"Twelve years ago, I established Stelmar and took it public in 2001. In the meantime, I have created and developed a number of other successful companies, one of which, easyJet plc, is now listed on the London Stock Exchange. Throughout this time, I have never taken up salaried employment nor have I ever claimed expenses or perks. I have only worked for shareholder value. As for Stelmar, the original investment was allocated by my father to all three of his children and whilst each of us may have different portfolio strategies from time to time, we all remain long-term investors in shipping.
Since April 02, when I voluntarily stepped down from the board of Stelmar, I have spent considerable time contemplating ways in which shareholder value in Stelmar could be optimized. I carefully weighed a continuation of Stelmar's status quo as a stand-alone NYSE-listed "micro-cap" company under current management against the increased visibility in the investment community and the economies of scale that could be obtained by a combination of Stelmar with another important player in the industry. Partially based on developments at Stelmar, I recently became convinced that a combination with another shipping company would be the best solution to maximize value for Stelmar's shareholders in the long run.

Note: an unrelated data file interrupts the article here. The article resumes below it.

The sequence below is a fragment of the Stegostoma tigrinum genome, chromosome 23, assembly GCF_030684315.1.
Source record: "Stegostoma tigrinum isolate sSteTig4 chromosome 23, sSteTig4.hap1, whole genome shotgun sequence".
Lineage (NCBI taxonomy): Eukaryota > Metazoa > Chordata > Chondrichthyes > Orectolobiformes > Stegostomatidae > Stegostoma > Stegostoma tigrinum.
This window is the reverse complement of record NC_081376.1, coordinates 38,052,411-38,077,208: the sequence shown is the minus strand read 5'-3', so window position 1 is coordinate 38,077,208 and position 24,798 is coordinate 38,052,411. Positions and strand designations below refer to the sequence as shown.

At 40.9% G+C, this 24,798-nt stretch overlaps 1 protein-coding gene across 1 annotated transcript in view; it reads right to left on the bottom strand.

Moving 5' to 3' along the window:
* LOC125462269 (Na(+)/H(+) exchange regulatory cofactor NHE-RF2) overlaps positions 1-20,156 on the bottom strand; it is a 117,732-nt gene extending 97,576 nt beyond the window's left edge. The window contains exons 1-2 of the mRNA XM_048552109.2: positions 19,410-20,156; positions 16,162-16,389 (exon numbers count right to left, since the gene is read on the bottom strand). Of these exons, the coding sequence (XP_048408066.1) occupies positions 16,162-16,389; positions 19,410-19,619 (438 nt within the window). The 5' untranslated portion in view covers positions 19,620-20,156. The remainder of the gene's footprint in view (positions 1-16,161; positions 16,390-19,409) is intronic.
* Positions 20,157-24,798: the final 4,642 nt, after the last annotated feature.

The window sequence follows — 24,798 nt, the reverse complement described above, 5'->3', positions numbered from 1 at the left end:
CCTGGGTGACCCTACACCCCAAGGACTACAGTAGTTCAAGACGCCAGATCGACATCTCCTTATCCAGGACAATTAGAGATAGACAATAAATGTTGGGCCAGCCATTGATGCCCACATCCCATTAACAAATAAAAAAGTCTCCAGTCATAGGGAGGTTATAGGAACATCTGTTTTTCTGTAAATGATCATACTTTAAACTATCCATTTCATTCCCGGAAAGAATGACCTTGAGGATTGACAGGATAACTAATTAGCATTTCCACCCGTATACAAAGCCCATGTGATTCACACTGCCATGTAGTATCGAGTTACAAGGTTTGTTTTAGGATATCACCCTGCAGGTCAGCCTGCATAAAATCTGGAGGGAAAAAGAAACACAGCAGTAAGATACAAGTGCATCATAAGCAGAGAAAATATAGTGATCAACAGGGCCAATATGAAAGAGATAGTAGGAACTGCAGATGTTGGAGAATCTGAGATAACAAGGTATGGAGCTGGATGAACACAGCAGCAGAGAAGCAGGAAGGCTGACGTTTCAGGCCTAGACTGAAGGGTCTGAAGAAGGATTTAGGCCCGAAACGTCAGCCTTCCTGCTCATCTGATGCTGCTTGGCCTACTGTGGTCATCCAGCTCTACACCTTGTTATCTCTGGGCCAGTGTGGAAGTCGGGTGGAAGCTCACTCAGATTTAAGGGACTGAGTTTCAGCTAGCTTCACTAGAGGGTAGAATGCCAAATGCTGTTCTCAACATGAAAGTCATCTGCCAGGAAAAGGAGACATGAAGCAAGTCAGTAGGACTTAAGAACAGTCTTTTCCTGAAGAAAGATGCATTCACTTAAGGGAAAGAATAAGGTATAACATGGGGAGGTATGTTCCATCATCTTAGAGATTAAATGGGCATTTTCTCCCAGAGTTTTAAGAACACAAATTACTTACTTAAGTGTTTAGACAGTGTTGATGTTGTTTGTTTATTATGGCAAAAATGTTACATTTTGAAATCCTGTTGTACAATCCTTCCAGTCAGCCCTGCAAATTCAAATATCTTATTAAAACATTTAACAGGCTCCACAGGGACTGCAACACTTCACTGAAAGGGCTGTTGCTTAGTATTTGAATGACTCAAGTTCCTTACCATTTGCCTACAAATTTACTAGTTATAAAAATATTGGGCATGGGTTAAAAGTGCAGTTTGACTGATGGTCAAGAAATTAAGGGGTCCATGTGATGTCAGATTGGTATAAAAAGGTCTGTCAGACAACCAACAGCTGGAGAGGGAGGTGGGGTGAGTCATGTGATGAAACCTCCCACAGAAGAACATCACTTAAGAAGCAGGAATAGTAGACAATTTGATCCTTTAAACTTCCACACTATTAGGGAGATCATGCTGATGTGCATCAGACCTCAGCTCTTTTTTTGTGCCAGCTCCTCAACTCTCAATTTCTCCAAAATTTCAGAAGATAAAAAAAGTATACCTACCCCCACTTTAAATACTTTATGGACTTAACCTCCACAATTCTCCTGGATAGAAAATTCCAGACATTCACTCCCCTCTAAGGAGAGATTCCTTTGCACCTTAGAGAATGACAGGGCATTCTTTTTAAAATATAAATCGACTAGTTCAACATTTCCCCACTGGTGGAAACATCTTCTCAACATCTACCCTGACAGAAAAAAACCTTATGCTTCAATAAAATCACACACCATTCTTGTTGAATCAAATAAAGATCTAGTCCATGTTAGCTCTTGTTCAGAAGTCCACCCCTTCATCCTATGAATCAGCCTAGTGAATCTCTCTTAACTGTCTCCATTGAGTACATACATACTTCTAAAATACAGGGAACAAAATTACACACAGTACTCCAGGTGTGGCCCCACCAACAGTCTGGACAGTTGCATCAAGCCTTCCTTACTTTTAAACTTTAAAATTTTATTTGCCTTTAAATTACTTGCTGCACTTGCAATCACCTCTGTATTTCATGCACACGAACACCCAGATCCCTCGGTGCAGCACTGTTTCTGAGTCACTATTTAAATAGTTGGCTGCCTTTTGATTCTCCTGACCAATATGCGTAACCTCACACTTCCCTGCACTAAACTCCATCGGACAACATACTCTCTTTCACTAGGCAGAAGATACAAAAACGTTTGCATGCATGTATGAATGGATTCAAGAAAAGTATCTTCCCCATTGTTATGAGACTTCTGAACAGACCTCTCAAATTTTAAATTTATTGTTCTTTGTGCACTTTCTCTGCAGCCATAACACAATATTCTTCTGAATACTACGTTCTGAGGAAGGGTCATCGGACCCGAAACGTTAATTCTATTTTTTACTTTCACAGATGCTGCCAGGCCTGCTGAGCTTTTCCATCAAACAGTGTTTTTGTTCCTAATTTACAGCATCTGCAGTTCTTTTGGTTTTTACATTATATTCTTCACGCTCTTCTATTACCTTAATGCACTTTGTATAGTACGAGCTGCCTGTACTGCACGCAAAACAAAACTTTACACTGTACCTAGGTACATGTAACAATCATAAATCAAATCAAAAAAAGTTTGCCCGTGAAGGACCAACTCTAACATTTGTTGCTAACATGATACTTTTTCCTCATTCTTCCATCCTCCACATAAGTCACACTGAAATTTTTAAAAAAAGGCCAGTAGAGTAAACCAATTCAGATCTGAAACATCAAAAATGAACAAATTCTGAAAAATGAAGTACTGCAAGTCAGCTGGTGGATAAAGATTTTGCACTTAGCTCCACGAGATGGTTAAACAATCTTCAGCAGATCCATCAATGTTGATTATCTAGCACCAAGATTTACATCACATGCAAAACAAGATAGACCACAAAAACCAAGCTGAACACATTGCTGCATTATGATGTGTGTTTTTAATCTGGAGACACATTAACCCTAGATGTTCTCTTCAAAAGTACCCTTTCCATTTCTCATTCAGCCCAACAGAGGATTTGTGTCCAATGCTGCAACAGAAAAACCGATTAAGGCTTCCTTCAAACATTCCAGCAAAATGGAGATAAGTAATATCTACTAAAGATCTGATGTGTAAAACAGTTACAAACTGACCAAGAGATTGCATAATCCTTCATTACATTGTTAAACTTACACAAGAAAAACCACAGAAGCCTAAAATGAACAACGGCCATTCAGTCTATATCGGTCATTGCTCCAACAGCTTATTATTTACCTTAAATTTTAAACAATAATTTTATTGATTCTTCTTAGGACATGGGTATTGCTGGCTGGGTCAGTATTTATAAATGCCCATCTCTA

During one of my recent visits to New York I discussed the shipping market in general with several investment bankers, as I often do in many industries, and a few of them suggested that I should meet the CEOs of other publicly-listed tanker companies. One such meeting was set up by Goldman Sachs with OMI. Having made it obvious that my stake was not available for sale for cash or in an exchange offer without a meaningful market premium, the discussions quickly centered on a potential business combination. Based on my conviction that a shareholder is most motivated to find a solution that optimizes shareholder value and in order to mitigate the risk of a hold-up by a procrastinating Board of Directors, I decided to drive the process myself and in short order negotiated with a number of interested parties. I am convinced that the transaction proposed by OMI constitutes a very good deal for all Stelmar shareholders.